Wearable ketamine either sounds like a fashion brand named by a teenager or a street name for ketamine cut with other drugs, but in fact it is neither of those things. Wearable ketamine is a medical device for to be used for the purposes of pain management.
The wearable version of the anesthetic drug, commonly known for its dissociative effects as a party drug, is not intended for the treatment of depression rather it is meant to be used as a tool for pain management
Ketamine therapy is currently in use in hospitals for postoperative pain management, especially in the U.S where it is now becoming preferable to use instead of highly addictive opioids, like oxytocin, commonly prescribed for postoperative pain relief. Ketamine was also recently approved by the U.S Food and Drug Administration (FDA) as a breakthrough drug for the treatment of depression, because studies have shown it can have a remarkable effect on the alleviation and reversal of the symptoms of depression, at least in the short term.
But the wearable version of the anesthetic drug, commonly known for its dissociative effects as a party drug, is not intended for the treatment of depression rather it is meant to be used as a tool for pain management, particularly of the postoperative kind. As reported by Vice News, California based company, Bexson Biomedical is in the process of creating a wearable ketamine device for pain management.
The device will be a patch that can be stuck onto the body, probably in the stomach region, and will function similarly to an insulin pen in that it will be a subcutaneous injection. The patch will be a bluetooth controlled device loaded with a disposable cartridge of liquid ketamine, which will be injected into the body through a tiny needle. The needle will inject the ketamine into the layer fat that exists between the skin and the muscles, in the same manner as insulin injected into the body. Each cartridge will hold 70 to 200 milligrams of ketamine, released slowly through the course of day. The effect of wearable ketamine will not be as intense as when its taken as a party drug, because only 4 mgs of ketamine will be released by the device into the body per hour. Whereas a typical dose of Ketamine used for recreational purposes is around 125 mg. So, Bexson Biomedical says the effect of the device will be a little less potent than the effect of drinking a glass of wine.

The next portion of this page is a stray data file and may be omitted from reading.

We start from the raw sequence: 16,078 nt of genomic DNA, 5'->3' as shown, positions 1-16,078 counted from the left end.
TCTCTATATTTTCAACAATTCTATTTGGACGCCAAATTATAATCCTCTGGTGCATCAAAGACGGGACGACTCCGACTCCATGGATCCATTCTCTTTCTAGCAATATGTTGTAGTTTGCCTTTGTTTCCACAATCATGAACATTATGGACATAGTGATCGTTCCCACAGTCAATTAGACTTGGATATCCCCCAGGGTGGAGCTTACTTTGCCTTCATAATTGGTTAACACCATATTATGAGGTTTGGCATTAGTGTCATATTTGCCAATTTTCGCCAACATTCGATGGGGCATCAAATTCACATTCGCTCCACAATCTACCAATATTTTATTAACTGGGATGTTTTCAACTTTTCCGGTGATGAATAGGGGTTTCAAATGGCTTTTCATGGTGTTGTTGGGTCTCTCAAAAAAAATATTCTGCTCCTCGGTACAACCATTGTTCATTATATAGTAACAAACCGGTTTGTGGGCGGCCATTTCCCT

Bexson Biomedical worked with ketamine researcher Jason Wallach to create a new formulation of ketamine that reduces the issues associated with the insertion of ketamine into the body via injections. Normally, ketamine injections cause swelling, pain and redness on the injection site because of the drug’s high salt and acid content. But, Bexson and Wallach have come up with ketamine formula “BB106” that has lower salt and higher PH levels, making it more comfortable for a steady stream of infusions. “A lot of people suffer from pain and it’s no secret we need better and varied approaches,” said Wallach.
This wearable ketamine device will also democratise pain management, in that it will make it accessible to the wider population as it will be cheaper and easier to use than ketamine injections
Bexson Biomedical is pitching its device as a tool to help combat the ongoing opioid crisis in the U.S. According to the CDC, opiate overdoses claimed 50,042 lives in 2019, with over 40% of deaths involving a prescription opioid like oxycontin. Whereas ketamine is a powerful anesthetic, which some studies have shown can have the same effect as morphine on acute pain. Ketamine does not impact memory the same way opioids do which is component in making it comparatively less addictive than opioids. “Pain is a learned experience,” said Jeffrey Becker, a Bexson Biomedical co-founder and ketamine researcher. “Ketamine creates a psychological distance from pain so that it is [a] signal but not necessarily having a grip on your consciousness,” said Becker, “while opioids accelerate the development of chronic pain”.
Postoperative opioid use is a gateway to opioid abuse and addiction, and Bexson Biomedical hopes their wearable ketamine device will target this gateway and help reduce opioid dependency. This wearable ketamine device will also democratise pain management, in that it will make it accessible to the wider population as it will be cheaper and easier to use than ketamine injections and possibly covered by medical insurance in the U.S, if the FDA approves the device. Presently, ketamine therapy is only available at hospitals and is prohibitively expensive.
Ketamine is not a miracle drug without negative side effects. It too can cause addiction if used in the long term, and it can lead to kidney and heart problems, as well as memory loss
However, it is important to remember that ketamine is not a miracle drug without negative side effects. It too can cause addiction if used in the long term, and it can lead to kidney and heart problems, as well as memory loss. Stanford University published a study stating that ketamine’s antidepressant effect might also work along the brain’s opiate receptors like opiods do. But, Dr. Nora Volkow, Director of the National Institute on Drug Abuse stated that people are still much likelier to get addicted to opioids than ketamine. Additionally she also said, “Pain is very challenging to treat and saying this is the solution that can address the opiate crisis is very simplistic, It’s much more complex than that”. Bexson Medical has stated that they will institute safety measures to ensure more than one patch at a time cannot be worn on the body.
A wearable ketamine device would certainly provide a much needed low-cost alternative for opioids for these in need of relief from severe pain, however it must not be considered a miracle drug for this purpose lest its use also spiral out of control like opioids and cause another crisis.